10 Notable Things We Saw at Interbike

We discussed the current state of Interbike on our last blister podcast, so consider this a companion piece to that conversation.

But in short, Interbike was pretty quiet this year. There were certainly a few interesting items, but the talk of the show wasn’t “Did you see [cool product X] over at [company Y]’s booth”, but instead, the conversation seemed to revolve more around how much the Interbike trade show still mattered.

But leaving aside those macro questions for a moment, here are ten of the most noteworthy things we saw at Interbike:

1. Exactly One 29” Downhill Bike

For all the talk at the beginning of the world cup season of wagon-wheeled descenders taking over the sport, I saw one lone 29er DH bike at the Rotec booth. A quick pedal around the showroom floor revealed that it does, indeed, feel like a huge and somewhat unwieldy steed.

Also of note were the Maxxis Ardents on the bike, because apparently 29” DH tires are still hard to come by.

Blister's coverage of Interbike 2017
Rotec 29er Downhill bike with Maxxis Ardents

2. Tire Inserts for Everyone

It’s no secret that pretty much every top downhiller is running some sort of flat protection system. But those systems are becoming a lot more common on non-DH bikes that are ridden by mere mortals. Cush Core is a relatively new system that’s already being used by a whole bunch of DH and Enduro racers, and now they’re coming out with a wide range of new sizes that’ll fit DH bikes, trail bikes, and even Plus tires.

Blister's coverage of Interbike 2017
Cush Core tire insert

3. Kid’s Stuff

This has been a theme from the last couple of years, and it continues this year — more and more companies are making better products for smaller bikes. RST was showing a couple of suspension forks that are designed around 24” wheels and lighter riders. They still have decent adjustability, but (as with most of RST’s products), the price is pretty competitive. And this is important, because it’s tough to justify dropping a lot of coin on a bike that’s going to be outgrown in a year or two.

Blister's coverage of Interbike 2017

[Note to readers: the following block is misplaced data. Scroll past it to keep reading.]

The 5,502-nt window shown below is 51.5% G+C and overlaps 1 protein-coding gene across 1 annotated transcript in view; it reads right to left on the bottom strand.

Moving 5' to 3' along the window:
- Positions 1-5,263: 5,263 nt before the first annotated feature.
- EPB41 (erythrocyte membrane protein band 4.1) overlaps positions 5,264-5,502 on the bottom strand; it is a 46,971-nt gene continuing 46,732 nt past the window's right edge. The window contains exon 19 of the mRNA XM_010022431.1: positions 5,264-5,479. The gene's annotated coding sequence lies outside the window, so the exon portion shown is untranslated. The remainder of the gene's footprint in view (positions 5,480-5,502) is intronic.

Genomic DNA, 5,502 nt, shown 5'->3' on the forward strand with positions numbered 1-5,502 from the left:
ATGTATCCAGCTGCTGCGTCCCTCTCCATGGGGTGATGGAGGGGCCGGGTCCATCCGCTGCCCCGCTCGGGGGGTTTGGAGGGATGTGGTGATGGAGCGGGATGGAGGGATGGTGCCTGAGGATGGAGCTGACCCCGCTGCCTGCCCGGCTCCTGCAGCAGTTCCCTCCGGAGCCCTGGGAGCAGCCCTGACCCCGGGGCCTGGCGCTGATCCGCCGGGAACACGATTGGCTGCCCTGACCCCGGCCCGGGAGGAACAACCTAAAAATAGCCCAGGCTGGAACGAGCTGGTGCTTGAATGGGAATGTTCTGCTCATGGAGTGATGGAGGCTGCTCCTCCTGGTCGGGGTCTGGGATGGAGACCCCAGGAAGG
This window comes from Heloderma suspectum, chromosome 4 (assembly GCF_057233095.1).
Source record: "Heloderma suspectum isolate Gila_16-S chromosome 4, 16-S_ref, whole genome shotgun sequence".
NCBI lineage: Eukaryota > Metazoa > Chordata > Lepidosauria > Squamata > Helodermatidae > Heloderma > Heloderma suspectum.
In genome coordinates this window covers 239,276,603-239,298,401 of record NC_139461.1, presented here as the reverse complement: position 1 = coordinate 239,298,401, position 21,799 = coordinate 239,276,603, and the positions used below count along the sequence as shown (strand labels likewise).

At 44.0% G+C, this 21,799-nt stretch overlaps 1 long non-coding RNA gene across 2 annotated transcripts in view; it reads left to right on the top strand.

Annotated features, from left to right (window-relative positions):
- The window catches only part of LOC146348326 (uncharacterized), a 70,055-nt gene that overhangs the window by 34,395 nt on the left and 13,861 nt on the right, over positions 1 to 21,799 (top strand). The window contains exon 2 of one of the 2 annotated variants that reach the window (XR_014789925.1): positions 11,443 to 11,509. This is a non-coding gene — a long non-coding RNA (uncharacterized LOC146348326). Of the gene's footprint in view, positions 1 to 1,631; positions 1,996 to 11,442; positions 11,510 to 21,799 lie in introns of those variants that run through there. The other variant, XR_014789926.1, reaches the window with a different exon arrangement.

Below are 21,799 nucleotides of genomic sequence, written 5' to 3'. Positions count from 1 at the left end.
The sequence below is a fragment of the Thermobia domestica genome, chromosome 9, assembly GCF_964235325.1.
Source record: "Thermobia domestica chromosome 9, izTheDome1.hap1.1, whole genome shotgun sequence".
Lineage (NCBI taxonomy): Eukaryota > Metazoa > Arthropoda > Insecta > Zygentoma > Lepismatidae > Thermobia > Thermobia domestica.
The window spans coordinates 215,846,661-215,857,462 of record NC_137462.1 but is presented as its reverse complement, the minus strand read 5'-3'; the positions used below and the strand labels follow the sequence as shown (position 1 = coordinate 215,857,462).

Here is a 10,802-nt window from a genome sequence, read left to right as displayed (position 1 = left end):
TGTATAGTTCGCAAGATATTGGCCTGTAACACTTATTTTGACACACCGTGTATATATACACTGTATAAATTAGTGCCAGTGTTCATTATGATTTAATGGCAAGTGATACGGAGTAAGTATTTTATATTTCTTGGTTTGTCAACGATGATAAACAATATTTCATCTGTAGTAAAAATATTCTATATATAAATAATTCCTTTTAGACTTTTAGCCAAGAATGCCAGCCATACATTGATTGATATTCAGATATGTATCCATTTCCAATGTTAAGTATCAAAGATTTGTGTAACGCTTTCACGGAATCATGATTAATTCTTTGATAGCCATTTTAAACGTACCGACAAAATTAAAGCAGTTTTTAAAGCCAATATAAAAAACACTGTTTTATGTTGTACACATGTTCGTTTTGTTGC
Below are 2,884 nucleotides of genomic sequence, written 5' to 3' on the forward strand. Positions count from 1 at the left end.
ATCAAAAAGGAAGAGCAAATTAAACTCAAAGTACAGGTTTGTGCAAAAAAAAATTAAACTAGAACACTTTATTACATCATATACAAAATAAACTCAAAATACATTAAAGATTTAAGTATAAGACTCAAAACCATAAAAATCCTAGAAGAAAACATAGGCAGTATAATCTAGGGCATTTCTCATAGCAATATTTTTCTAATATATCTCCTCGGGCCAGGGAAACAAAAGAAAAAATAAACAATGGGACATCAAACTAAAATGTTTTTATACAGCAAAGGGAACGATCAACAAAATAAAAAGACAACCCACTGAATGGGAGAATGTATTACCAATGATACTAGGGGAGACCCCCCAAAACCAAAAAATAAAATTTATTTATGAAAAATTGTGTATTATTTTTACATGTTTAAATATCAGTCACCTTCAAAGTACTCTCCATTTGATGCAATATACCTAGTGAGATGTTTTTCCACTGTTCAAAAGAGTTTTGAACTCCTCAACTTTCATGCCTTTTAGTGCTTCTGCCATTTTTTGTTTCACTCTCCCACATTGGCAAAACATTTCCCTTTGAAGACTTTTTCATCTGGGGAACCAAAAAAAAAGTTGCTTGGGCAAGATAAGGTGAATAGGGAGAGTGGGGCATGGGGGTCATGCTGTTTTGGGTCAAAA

Kid’s forks from RST

4. Zerode has a Trail Bike

This isn’t exactly breaking news — Zerode has been teasing this for a little over a year. But for those unfamiliar, Zerode’s Taniwha uses an internal gear box, which means all of the shifting is out of sight, and there’s no cassette or derailleur hanging off the back of the bike. This was the first time we got to play with one, and all in all, it’s a pretty clean system. We’ll follow up with more in-depth thoughts, but it’ll be interesting to see if the Taniwha ushers in an age of Trail bikes with internal gear boxes.

Blister's coverage of Interbike 2017
Zerode Taniwha

5. 2.6” Tires

Ever since Specialized debuted the Enduro with 2.6” tires, everyone is jumping on board. There were a bunch of 2.6” options from pretty much every major tire company.

Blister's coverage of Interbike 2017
Schwalbe 2.25″ Hans Dampf (left) and 2.6″ Rock Razor

6. eBikes

If there’s anything that’s keeping the life support machine up and running for Interbike, it’s eBikes. Maybe it’s just because many of them are huge, awkward-looking, and tend to stand out, but it sure as hell seemed like there were more eBikes than “regular” bikes at the show this year. Some of the options were pretty sleek, well designed commuters. Some of them were… less sleek.

Blister's coverage of Interbike 2017
eBikes are totally different than dirt bikes.


Blister's coverage of Interbike 2017
eBikes – they’re basically just regular bikes.

7. Camo

We talked about this on the podcast, but we really mean it: there were a lot of camo-painted bikes. And no, none of them were from any brand you’ve ever heard of. But as best as I can tell, a cabal of Asian bike frame manufacturers came together and collectively decided that this was the year of camouflage e-fat bikes.

Blister's coverage of Interbike 2017
One of the many e-camouflage-hunting-fatbikes at Interbike.


Blister's coverage of Interbike 2017
More e-camoflouge-hunting-fatbikes…


Blister's coverage of Interbike 2017
… and more.

8. Anti-Camo

The company Hyper is apparently not part of the Asian camo e-fat bike cabal because they were showing some distinctively loud and shiny paint jobs. Terrible bikes for hiding.

Blister's coverage of Interbike 2017
One of Hyper’s very much not-camouflaged bikes.

9. Aaron Gwin’s 2018 Bike

Sources tell me that Gwin requested a bit more standover height. And I suspect there may be some mechanical doping going on, which would explain how Gwin’s so dang fast.

Blister's coverage of Interbike 2017
Aaron Gwin 2018 Pro Model?

10. The current state of Interbike (a video’s worth a million words)

There was a time when Interbike was about the biggest bike manufacturers showing off their new tech and the lineup for next year. That’s not really the case anymore, with most of the major manufacturers skipping the show. The fact that we’re spending more time commenting on camo e-fat bikes and making jokes about Gwin’s e-townie should be taken as an indicator that there wasn’t a whole lot going on at the show this year.

So what is Interbike all about these days? The following video you’re about to watch sums it up pretty accurately. This is raw footage, taken straight from the Interbike floor.

Ladies and Gentlemen, here is your Interbike, 2017:

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